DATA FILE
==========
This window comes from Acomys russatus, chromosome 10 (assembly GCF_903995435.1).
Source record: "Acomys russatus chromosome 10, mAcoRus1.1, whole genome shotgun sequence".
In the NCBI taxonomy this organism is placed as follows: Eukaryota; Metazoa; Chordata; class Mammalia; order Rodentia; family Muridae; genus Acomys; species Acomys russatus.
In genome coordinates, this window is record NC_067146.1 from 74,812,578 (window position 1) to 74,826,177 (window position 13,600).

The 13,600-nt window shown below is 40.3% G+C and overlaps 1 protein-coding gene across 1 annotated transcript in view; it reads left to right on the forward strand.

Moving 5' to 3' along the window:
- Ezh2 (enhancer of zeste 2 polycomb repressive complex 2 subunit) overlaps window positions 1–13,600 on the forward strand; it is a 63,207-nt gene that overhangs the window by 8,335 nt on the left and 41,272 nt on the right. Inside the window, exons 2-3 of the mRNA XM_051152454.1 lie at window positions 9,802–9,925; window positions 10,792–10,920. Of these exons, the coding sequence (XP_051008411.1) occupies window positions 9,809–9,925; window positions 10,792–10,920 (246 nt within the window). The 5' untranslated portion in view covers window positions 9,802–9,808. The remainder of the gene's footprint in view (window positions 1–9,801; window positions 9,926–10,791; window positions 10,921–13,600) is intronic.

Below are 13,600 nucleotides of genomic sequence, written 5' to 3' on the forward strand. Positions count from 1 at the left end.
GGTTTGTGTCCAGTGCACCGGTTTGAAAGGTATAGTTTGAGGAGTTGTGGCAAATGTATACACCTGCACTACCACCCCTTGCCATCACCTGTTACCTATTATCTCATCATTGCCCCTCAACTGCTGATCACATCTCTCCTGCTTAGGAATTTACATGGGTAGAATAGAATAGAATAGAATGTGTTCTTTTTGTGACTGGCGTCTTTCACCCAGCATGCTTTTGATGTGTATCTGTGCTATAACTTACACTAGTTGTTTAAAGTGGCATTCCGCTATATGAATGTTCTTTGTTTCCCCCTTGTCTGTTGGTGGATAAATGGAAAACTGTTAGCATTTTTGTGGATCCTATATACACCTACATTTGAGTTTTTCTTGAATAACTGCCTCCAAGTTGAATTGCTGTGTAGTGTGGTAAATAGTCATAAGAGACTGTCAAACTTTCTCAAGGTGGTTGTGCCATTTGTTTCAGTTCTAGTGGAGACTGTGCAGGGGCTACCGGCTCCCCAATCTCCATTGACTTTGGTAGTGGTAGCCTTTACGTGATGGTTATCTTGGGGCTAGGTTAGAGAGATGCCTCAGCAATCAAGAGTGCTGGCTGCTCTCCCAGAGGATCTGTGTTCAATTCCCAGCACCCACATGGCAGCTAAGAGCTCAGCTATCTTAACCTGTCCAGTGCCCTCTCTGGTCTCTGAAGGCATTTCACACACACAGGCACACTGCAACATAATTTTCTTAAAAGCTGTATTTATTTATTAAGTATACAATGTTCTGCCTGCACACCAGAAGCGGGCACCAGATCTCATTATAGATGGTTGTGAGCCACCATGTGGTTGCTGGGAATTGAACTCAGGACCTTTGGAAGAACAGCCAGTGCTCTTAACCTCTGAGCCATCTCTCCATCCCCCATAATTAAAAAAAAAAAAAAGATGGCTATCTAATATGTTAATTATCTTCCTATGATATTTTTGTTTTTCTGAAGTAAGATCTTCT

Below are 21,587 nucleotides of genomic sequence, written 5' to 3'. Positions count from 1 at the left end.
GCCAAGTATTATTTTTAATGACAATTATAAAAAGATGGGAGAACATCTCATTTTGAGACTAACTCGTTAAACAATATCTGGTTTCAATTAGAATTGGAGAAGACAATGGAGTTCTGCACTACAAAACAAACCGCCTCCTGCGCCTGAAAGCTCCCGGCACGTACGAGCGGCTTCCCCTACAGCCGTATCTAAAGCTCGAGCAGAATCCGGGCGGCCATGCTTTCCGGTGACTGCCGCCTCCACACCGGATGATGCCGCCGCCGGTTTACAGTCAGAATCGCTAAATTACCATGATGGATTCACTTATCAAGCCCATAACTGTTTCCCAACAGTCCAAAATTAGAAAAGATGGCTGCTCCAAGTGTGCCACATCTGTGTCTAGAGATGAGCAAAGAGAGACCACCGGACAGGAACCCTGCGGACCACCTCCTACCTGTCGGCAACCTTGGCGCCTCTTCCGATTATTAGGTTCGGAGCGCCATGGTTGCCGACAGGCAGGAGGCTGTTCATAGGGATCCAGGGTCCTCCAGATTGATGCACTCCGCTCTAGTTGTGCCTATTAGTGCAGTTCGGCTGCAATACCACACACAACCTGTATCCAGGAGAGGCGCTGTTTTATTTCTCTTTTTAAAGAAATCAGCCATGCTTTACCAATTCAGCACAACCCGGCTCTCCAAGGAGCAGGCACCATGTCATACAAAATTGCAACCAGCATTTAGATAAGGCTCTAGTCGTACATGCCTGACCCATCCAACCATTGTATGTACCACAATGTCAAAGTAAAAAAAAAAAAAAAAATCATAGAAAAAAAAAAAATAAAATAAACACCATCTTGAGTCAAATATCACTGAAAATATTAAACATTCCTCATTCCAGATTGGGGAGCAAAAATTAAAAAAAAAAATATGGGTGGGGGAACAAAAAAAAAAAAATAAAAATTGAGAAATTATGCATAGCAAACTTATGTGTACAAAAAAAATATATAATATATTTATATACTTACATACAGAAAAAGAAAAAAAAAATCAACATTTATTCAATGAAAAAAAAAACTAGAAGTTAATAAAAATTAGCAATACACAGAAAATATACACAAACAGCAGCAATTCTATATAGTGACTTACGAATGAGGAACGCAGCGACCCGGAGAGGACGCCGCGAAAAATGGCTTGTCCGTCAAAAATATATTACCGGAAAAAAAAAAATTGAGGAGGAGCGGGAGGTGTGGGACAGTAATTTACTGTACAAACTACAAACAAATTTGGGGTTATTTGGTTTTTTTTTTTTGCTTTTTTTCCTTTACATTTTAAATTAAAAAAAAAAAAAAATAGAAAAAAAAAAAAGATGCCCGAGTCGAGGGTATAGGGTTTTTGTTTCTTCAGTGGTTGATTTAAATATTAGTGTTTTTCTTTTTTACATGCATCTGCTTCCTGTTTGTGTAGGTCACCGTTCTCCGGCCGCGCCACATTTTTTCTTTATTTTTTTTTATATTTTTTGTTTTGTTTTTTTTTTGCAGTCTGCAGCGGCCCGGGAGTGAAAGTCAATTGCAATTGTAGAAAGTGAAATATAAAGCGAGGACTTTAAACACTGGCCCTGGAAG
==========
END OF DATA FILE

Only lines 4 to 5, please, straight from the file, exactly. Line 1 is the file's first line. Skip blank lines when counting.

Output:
In genome coordinates, this window is record NC_067146.1 from 74,812,578 (window position 1) to 74,826,177 (window position 13,600).

The 13,600-nt window shown below is 40.3% G+C and overlaps 1 protein-coding gene across 1 annotated transcript in view; it reads left to right on the forward strand.